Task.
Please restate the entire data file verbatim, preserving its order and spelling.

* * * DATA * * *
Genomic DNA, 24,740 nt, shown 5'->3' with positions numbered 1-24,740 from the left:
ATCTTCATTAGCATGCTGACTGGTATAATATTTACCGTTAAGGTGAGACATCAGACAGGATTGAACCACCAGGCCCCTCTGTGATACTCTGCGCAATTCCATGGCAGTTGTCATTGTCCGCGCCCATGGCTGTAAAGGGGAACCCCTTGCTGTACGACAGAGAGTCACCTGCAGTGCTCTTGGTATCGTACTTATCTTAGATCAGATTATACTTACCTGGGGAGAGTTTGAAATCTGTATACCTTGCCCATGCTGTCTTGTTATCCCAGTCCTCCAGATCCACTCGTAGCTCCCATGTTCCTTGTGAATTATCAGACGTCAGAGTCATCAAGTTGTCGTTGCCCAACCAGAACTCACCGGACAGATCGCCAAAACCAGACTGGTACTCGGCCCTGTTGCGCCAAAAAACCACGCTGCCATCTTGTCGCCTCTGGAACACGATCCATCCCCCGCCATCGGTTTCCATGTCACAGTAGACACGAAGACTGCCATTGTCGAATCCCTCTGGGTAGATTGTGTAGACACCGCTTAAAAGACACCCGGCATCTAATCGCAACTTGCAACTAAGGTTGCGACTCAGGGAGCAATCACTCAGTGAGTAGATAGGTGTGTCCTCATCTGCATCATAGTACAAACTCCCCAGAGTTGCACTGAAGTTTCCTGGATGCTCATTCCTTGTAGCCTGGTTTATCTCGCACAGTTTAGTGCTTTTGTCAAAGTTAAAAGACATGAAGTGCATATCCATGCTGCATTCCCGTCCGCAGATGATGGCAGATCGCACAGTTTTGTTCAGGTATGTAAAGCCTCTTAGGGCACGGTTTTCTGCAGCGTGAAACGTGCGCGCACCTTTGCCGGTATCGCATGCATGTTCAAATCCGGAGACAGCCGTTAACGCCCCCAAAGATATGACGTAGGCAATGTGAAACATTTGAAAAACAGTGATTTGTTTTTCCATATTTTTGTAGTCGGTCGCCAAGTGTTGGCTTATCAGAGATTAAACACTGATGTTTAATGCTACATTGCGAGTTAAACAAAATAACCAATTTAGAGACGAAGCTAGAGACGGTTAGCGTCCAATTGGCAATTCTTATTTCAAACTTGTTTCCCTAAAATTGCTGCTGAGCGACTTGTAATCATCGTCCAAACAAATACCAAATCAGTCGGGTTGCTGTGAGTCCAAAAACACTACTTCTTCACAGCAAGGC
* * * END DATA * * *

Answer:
Genomic DNA, 24,740 nt, shown 5'->3' with positions numbered 1-24,740 from the left:
ATCTTCATTAGCATGCTGACTGGTATAATATTTACCGTTAAGGTGAGACATCAGACAGGATTGAACCACCAGGCCCCTCTGTGATACTCTGCGCAATTCCATGGCAGTTGTCATTGTCCGCGCCCATGGCTGTAAAGGGGAACCCCTTGCTGTACGACAGAGAGTCACCTGCAGTGCTCTTGGTATCGTACTTATCTTAGATCAGATTATACTTACCTGGGGAGAGTTTGAAATCTGTATACCTTGCCCATGCTGTCTTGTTATCCCAGTCCTCCAGATCCACTCGTAGCTCCCATGTTCCTTGTGAATTATCAGACGTCAGAGTCATCAAGTTGTCGTTGCCCAACCAGAACTCACCGGACAGATCGCCAAAACCAGACTGGTACTCGGCCCTGTTGCGCCAAAAAACCACGCTGCCATCTTGTCGCCTCTGGAACACGATCCATCCCCCGCCATCGGTTTCCATGTCACAGTAGACACGAAGACTGCCATTGTCGAATCCCTCTGGGTAGATTGTGTAGACACCGCTTAAAAGACACCCGGCATCTAATCGCAACTTGCAACTAAGGTTGCGACTCAGGGAGCAATCACTCAGTGAGTAGATAGGTGTGTCCTCATCTGCATCATAGTACAAACTCCCCAGAGTTGCACTGAAGTTTCCTGGATGCTCATTCCTTGTAGCCTGGTTTATCTCGCACAGTTTAGTGCTTTTGTCAAAGTTAAAAGACATGAAGTGCATATCCATGCTGCATTCCCGTCCGCAGATGATGGCAGATCGCACAGTTTTGTTCAGGTATGTAAAGCCTCTTAGGGCACGGTTTTCTGCAGCGTGAAACGTGCGCGCACCTTTGCCGGTATCGCATGCATGTTCAAATCCGGAGACAGCCGTTAACGCCCCCAAAGATATGACGTAGGCAATGTGAAACATTTGAAAAACAGTGATTTGTTTTTCCATATTTTTGTAGTCGGTCGCCAAGTGTTGGCTTATCAGAGATTAAACACTGATGTTTAATGCTACATTGCGAGTTAAACAAAATAACCAATTTAGAGACGAAGCTAGAGACGGTTAGCGTCCAATTGGCAATTCTTATTTCAAACTTGTTTCCCTAAAATTGCTGCTGAGCGACTTGTAATCATCGTCCAAACAAATACCAAATCAGTCGGGTTGCTGTGAGTCCAAAAACACTACTTCTTCACAGCAAGGC